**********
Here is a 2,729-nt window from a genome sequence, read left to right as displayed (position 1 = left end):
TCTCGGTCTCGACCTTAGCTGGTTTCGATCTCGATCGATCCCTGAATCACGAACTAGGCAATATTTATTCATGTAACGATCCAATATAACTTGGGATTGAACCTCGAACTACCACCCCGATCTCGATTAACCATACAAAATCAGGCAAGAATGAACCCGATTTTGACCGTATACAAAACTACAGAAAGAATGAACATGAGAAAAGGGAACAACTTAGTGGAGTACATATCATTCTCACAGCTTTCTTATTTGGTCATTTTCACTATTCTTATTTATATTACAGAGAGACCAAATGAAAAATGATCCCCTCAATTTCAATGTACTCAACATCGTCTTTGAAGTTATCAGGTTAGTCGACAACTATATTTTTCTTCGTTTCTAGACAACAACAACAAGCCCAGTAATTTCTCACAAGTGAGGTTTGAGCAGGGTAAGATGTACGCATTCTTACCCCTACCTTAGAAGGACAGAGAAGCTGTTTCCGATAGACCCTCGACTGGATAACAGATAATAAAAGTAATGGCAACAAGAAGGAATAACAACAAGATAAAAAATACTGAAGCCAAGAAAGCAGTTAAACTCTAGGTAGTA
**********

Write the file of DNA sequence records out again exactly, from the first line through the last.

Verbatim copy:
Here is a 2,729-nt window from a genome sequence, read left to right as displayed (position 1 = left end):
TCTCGGTCTCGACCTTAGCTGGTTTCGATCTCGATCGATCCCTGAATCACGAACTAGGCAATATTTATTCATGTAACGATCCAATATAACTTGGGATTGAACCTCGAACTACCACCCCGATCTCGATTAACCATACAAAATCAGGCAAGAATGAACCCGATTTTGACCGTATACAAAACTACAGAAAGAATGAACATGAGAAAAGGGAACAACTTAGTGGAGTACATATCATTCTCACAGCTTTCTTATTTGGTCATTTTCACTATTCTTATTTATATTACAGAGAGACCAAATGAAAAATGATCCCCTCAATTTCAATGTACTCAACATCGTCTTTGAAGTTATCAGGTTAGTCGACAACTATATTTTTCTTCGTTTCTAGACAACAACAACAAGCCCAGTAATTTCTCACAAGTGAGGTTTGAGCAGGGTAAGATGTACGCATTCTTACCCCTACCTTAGAAGGACAGAGAAGCTGTTTCCGATAGACCCTCGACTGGATAACAGATAATAAAAGTAATGGCAACAAGAAGGAATAACAACAAGATAAAAAATACTGAAGCCAAGAAAGCAGTTAAACTCTAGGTAGTA